The revival of the Carlton Cannes has finally arrived. This ambitious renovation and extension project is scheduled to end this Spring, to preserve the Belle Epoque soul of the hotel while bringing together modern design elements. Interior designer, Tristan Auer, has been entrusted to orchestrate the refurbishment to infuse true Carlton style, and harmoniously blend heritage and luxury to create a modern-day masterpiece.
Cannes is certainly worth a visit, and the shopping is fabulous, but for everyday living…it’s tough to beat Nice! (I personally wouldn’t trade it!)
HOW TO DECIDE WHERE TO LIVE IN FRANCE?
This was the first time I had given this particular webinar, and that may be the reason we had such a large turnout—about 300 people took time on their Saturday to hear what I had to say about How to Decide Where to Live in France. The last 15 minutes were devoted to answering questions. A few that did not get answered, but are worth addressing now were:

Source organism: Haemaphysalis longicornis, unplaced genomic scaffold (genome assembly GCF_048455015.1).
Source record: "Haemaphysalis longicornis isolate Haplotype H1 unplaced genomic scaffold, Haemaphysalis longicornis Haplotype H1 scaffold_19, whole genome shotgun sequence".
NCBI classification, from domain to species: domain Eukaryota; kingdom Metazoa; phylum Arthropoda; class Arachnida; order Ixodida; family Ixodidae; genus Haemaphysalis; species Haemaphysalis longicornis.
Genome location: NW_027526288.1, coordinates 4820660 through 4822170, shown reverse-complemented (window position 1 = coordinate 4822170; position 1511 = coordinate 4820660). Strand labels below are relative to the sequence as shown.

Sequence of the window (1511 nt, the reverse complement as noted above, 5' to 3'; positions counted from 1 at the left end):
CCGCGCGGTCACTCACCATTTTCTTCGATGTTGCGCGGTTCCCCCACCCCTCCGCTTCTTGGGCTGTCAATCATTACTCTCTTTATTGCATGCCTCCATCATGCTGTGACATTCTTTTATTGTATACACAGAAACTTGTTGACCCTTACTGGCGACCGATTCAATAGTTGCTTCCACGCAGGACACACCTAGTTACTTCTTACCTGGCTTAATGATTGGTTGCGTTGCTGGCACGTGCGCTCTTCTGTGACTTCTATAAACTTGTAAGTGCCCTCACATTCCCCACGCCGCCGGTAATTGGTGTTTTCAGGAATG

Q: What is the least humid region of France?
A: Off the top of my head, I wasn’t sure, but guessed that the Mediterranean climate, which is the best in France, is also likely the least humid. And I was right, now that I’ve had a chance to “Google” it.
Q: You mentioned no MLS [in France] but I see many of the same properties on many different sites. Are they publishing them illegally?
A: A property can be mandated by several agencies and each of those agencies can publish marketing about those properties as they wish. There is nothing illegal about one property promoted on many websites!
Q: I love mountains as well as the sea. What areas would be best for me?